The best thing that ever happened for Iowa in agriculture was conservation compliance in the 1985 Farm Bill [which] requires farmers that are farming on Highly Erodible Land (HEL) to adopt a soil conservation management plan in order to be eligible for federal farm programs. If you could point to any single thing that has produced the most beneficial environmental outcomes, it’s that law. If we know that works, why don’t we try it for other things, like nutrient pollution? But even Democrats have put all their faith in the markets, and you can see that [Secretary of Agriculture Tom] Vilsack wants “climate smart commodities,” with the expectation that people will be willing to pay a premium for these. I’m 62 years old. I’ve lived [in Iowa] most of my life. The water has been bad my entire life. We have a right to expect something better.
You hedge in your book on blaming water pollution on farmers. Why is that?
There is a system in place where we have a lot of economic infrastructure that follows this corn–soybean funnel. People in academia are partly to blame. People in agribusiness are to blame. The insurance industry, the banking industry, the politics are all part of this. You don’t get this condition just through the actions of 85,000 guys. It’s a team effort. Look at ethanol: We’ve created this guaranteed market for corn, and because of that, the land has become increasingly valuable over the last 20 years. Now we have farmland that sells for $25,000 an acre. What are you going to plant on that? You’re not going to plant potatoes. Can you blame the farmer for [planting corn]? Will the environmental condition get so bad for farmers that they themselves demand change? There’s some of them around, not many. But change is gonna have to come from the farmers. They’re the ones that hold the power.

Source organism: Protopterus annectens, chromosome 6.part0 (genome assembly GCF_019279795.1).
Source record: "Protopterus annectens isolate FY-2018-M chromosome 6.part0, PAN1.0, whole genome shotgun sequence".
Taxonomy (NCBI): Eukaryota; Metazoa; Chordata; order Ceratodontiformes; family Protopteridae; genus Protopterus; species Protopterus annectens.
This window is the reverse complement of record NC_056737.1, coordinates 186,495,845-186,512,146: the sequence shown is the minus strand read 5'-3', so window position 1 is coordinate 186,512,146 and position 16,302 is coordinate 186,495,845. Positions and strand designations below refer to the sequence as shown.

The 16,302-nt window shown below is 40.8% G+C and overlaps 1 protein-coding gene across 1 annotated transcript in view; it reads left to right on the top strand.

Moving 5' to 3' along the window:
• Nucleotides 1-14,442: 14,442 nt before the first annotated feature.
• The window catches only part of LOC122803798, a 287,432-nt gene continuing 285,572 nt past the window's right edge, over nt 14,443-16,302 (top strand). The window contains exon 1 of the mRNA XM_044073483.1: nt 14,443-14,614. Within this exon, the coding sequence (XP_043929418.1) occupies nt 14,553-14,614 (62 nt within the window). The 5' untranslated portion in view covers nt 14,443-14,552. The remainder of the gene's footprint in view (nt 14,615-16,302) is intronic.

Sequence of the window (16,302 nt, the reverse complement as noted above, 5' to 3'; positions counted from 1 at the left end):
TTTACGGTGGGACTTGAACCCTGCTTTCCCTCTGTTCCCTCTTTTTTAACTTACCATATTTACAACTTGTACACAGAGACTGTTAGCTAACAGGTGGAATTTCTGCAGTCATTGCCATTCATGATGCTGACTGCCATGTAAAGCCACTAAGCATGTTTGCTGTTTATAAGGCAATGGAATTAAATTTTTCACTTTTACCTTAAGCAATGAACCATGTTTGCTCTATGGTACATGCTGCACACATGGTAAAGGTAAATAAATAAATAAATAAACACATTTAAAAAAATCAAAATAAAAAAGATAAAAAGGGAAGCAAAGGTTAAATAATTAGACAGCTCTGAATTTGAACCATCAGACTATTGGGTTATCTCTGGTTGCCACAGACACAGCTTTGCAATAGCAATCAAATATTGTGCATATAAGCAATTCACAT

Where do you see Iowa going from here?
One fifth of our state is used to grow corn for ethanol. [But the] emergence of electric vehicles is reducing demand for liquid fuels; GM and Ford have both announced they will soon be all electric. This will reduce or eliminate demand for corn-derived fuel ethanol. [That’s] the big opportunity that we have right now: The demise of ethanol would cause us to take a hard look at what we should be doing with this land. Would it be alternative crops? Would it be [to] retire some land from production? Maybe more beef cattle on pasture, things that might generate environmental outcomes better than what we have. But ethanol has got to die.
Do you think it matters that the U.S. doesn’t have a ratified “right” to clean water like the EU?
We’re supposed to have a government for the common good, and we don’t anymore. We have a government for money interests. What we do have is a moral expectation that our leaders will do things to improve the condition. I think, as citizens, we have the right to expect better.
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Top map courtesy of Chris Jones.